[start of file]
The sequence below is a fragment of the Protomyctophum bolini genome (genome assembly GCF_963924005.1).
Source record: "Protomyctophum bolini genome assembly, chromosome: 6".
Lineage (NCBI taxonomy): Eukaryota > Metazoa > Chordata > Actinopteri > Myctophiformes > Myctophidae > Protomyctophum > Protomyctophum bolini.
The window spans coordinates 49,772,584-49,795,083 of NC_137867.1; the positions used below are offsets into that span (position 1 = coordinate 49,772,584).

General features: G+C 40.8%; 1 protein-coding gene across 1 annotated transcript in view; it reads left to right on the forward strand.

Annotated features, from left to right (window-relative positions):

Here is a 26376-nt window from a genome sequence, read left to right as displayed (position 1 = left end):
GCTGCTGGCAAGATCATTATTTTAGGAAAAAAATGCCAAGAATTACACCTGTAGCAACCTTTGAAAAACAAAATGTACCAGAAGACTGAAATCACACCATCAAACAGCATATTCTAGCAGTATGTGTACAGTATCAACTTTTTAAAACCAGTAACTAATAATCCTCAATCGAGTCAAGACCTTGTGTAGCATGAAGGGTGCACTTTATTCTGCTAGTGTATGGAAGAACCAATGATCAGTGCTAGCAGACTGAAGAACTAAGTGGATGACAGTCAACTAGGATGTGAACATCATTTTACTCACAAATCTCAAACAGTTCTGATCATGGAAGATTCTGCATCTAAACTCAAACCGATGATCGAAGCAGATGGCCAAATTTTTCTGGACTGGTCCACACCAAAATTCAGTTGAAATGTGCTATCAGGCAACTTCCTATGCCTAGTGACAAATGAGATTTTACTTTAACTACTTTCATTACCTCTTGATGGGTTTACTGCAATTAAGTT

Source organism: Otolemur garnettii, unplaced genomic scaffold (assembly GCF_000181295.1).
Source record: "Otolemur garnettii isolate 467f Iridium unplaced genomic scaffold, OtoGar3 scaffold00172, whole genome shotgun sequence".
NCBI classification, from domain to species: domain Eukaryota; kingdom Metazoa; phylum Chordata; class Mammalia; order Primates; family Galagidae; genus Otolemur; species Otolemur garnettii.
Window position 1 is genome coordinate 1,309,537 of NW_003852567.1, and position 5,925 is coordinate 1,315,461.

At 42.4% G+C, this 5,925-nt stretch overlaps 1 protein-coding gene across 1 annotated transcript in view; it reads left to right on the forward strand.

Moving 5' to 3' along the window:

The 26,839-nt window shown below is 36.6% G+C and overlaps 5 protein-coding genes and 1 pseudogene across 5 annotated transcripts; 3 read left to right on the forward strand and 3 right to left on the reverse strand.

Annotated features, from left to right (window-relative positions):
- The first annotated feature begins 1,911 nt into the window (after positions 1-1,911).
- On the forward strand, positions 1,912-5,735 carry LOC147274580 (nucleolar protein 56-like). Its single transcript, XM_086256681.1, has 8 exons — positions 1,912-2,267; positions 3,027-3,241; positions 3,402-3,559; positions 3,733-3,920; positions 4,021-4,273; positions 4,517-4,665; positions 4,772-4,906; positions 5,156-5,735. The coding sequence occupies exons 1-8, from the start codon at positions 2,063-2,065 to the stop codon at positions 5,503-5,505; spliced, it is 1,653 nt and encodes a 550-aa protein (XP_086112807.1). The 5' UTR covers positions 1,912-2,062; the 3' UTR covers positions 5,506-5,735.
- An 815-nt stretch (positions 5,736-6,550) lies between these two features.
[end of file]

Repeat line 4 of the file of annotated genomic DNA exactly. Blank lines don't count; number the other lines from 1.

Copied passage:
The window spans coordinates 49,772,584-49,795,083 of NC_137867.1; the positions used below are offsets into that span (position 1 = coordinate 49,772,584).